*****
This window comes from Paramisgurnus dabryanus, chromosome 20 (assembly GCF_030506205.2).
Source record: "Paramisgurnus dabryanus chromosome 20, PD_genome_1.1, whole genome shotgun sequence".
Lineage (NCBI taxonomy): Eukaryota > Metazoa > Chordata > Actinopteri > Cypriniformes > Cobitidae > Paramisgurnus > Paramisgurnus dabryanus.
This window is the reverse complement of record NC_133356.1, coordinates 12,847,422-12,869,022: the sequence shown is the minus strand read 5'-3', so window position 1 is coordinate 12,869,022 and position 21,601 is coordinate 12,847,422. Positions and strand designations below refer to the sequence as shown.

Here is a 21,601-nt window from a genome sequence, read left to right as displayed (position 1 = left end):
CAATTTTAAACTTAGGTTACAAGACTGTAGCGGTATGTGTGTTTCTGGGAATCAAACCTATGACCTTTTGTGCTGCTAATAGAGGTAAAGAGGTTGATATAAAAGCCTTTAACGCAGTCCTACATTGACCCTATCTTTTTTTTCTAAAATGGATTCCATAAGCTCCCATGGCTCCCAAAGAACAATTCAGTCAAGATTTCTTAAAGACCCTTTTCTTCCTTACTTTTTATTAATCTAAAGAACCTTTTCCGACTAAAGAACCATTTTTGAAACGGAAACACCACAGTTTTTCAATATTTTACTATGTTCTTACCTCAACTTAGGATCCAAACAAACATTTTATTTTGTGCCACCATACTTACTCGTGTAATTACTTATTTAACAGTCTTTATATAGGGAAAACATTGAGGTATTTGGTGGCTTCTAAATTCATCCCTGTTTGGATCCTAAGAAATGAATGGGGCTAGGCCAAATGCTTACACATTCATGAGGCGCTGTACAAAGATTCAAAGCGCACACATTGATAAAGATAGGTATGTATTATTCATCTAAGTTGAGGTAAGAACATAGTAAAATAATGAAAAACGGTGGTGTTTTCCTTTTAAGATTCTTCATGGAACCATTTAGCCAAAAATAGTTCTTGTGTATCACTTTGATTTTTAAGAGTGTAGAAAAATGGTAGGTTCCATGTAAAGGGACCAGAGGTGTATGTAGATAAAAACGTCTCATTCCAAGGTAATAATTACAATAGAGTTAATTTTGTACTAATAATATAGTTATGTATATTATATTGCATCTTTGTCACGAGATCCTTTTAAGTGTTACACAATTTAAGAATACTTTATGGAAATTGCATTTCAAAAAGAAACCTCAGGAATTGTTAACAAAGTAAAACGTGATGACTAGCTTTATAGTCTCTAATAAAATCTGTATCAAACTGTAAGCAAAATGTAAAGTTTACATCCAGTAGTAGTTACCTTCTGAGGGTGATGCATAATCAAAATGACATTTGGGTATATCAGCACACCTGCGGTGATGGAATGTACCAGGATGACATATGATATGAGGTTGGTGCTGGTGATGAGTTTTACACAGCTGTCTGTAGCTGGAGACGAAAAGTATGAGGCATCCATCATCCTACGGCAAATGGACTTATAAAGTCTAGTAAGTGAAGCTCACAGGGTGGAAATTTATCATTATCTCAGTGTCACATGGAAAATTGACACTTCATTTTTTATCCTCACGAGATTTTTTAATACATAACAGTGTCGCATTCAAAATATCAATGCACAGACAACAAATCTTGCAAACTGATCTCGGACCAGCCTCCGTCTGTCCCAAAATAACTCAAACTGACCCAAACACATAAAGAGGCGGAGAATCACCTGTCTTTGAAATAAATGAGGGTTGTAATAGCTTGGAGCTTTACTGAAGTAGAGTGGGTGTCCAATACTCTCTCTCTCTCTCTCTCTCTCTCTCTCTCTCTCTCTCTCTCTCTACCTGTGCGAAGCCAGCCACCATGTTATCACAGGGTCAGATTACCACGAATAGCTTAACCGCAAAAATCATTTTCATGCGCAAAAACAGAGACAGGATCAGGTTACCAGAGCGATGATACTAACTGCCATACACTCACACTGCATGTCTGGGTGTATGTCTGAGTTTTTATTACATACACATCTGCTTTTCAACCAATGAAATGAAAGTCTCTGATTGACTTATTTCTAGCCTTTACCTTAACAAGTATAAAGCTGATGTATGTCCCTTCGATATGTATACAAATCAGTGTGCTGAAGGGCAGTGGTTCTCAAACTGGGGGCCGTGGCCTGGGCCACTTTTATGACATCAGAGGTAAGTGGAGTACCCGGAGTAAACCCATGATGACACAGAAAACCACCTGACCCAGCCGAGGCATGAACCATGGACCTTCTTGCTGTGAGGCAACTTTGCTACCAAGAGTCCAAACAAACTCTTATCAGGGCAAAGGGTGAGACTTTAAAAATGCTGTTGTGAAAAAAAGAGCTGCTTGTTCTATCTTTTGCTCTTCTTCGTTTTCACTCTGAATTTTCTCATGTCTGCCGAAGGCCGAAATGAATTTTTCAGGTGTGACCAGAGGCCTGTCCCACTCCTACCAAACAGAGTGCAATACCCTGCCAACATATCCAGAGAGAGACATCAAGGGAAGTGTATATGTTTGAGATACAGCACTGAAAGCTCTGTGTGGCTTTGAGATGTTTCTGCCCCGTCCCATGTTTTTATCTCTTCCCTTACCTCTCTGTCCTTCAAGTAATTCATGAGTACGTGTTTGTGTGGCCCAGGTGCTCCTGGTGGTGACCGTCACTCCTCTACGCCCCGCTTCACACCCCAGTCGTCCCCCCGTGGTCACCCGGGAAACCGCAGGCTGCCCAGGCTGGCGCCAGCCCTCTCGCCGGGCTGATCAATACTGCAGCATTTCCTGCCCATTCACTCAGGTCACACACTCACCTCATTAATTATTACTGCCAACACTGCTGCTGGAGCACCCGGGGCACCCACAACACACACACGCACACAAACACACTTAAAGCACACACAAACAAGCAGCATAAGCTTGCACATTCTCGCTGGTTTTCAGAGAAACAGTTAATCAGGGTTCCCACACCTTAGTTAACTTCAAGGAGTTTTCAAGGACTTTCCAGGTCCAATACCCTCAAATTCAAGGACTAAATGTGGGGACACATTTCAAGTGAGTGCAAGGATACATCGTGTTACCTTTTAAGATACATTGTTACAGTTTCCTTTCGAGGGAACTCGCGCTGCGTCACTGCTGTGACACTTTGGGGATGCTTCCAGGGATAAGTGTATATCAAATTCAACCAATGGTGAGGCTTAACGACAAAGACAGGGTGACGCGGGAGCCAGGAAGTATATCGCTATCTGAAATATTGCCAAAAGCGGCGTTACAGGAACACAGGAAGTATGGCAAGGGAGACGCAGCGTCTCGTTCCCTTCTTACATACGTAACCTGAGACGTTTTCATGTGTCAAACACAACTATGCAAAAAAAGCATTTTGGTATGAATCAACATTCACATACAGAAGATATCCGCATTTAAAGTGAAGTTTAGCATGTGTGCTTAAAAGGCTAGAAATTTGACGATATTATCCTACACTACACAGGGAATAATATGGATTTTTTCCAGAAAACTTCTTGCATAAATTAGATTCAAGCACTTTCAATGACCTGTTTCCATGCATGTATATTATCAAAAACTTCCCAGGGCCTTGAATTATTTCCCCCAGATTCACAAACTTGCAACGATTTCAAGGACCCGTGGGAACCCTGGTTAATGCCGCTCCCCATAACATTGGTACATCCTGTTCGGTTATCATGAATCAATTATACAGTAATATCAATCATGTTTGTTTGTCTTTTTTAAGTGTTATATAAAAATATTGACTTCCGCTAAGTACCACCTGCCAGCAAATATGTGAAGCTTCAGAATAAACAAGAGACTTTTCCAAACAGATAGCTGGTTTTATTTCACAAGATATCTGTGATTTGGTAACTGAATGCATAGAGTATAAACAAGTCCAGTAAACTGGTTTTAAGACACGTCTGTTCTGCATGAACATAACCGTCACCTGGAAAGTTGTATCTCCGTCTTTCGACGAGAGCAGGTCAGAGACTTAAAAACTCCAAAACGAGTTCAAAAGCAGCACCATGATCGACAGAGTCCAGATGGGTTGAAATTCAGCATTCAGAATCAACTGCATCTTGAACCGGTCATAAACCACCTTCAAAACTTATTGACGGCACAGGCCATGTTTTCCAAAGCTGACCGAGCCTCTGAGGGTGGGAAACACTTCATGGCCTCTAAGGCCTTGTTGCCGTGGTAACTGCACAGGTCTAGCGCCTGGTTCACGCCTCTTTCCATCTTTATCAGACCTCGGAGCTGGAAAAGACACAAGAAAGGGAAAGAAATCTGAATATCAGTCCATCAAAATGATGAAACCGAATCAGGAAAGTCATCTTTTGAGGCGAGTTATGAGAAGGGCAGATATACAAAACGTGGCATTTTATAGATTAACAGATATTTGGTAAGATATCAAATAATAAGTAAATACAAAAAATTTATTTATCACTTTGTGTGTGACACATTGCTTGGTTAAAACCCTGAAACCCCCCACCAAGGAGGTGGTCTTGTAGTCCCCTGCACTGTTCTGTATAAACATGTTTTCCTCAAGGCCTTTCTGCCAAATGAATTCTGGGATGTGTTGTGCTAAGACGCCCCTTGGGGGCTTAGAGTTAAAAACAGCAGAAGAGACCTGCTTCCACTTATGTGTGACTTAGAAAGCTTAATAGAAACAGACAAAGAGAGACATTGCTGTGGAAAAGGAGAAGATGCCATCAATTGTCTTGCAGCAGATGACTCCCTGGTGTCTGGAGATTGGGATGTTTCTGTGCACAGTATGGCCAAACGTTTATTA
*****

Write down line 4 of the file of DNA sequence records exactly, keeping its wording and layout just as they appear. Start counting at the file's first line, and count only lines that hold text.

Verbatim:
This window is the reverse complement of record NC_133356.1, coordinates 12,847,422-12,869,022: the sequence shown is the minus strand read 5'-3', so window position 1 is coordinate 12,869,022 and position 21,601 is coordinate 12,847,422. Positions and strand designations below refer to the sequence as shown.